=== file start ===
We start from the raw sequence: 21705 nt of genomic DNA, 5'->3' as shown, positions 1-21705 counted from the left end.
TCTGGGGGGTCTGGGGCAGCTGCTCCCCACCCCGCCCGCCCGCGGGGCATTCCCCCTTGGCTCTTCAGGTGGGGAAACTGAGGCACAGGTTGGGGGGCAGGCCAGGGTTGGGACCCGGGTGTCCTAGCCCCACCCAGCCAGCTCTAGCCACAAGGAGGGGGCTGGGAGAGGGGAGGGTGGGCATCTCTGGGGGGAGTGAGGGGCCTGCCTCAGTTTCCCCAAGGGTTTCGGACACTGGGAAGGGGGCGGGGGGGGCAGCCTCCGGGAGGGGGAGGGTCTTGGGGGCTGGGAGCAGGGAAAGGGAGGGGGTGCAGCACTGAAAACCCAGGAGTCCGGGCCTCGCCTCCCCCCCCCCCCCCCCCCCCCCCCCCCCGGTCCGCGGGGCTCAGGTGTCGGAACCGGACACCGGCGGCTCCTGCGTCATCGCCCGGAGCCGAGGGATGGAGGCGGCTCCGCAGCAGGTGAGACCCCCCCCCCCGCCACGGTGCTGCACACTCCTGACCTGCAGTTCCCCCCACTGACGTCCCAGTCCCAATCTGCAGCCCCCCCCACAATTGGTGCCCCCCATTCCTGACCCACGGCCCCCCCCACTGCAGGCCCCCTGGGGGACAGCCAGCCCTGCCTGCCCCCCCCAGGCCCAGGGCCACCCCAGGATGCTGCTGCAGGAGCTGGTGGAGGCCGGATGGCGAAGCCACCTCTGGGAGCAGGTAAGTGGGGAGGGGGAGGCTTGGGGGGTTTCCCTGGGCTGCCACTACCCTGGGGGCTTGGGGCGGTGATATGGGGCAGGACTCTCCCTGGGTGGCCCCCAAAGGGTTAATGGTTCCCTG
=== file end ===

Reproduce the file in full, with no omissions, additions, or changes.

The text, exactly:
We start from the raw sequence: 21705 nt of genomic DNA, 5'->3' as shown, positions 1-21705 counted from the left end.
TCTGGGGGGTCTGGGGCAGCTGCTCCCCACCCCGCCCGCCCGCGGGGCATTCCCCCTTGGCTCTTCAGGTGGGGAAACTGAGGCACAGGTTGGGGGGCAGGCCAGGGTTGGGACCCGGGTGTCCTAGCCCCACCCAGCCAGCTCTAGCCACAAGGAGGGGGCTGGGAGAGGGGAGGGTGGGCATCTCTGGGGGGAGTGAGGGGCCTGCCTCAGTTTCCCCAAGGGTTTCGGACACTGGGAAGGGGGCGGGGGGGGCAGCCTCCGGGAGGGGGAGGGTCTTGGGGGCTGGGAGCAGGGAAAGGGAGGGGGTGCAGCACTGAAAACCCAGGAGTCCGGGCCTCGCCTCCCCCCCCCCCCCCCCCCCCCCCCCCCCGGTCCGCGGGGCTCAGGTGTCGGAACCGGACACCGGCGGCTCCTGCGTCATCGCCCGGAGCCGAGGGATGGAGGCGGCTCCGCAGCAGGTGAGACCCCCCCCCCCGCCACGGTGCTGCACACTCCTGACCTGCAGTTCCCCCCACTGACGTCCCAGTCCCAATCTGCAGCCCCCCCCACAATTGGTGCCCCCCATTCCTGACCCACGGCCCCCCCCACTGCAGGCCCCCTGGGGGACAGCCAGCCCTGCCTGCCCCCCCCAGGCCCAGGGCCACCCCAGGATGCTGCTGCAGGAGCTGGTGGAGGCCGGATGGCGAAGCCACCTCTGGGAGCAGGTAAGTGGGGAGGGGGAGGCTTGGGGGGTTTCCCTGGGCTGCCACTACCCTGGGGGCTTGGGGCGGTGATATGGGGCAGGACTCTCCCTGGGTGGCCCCCAAAGGGTTAATGGTTCCCTG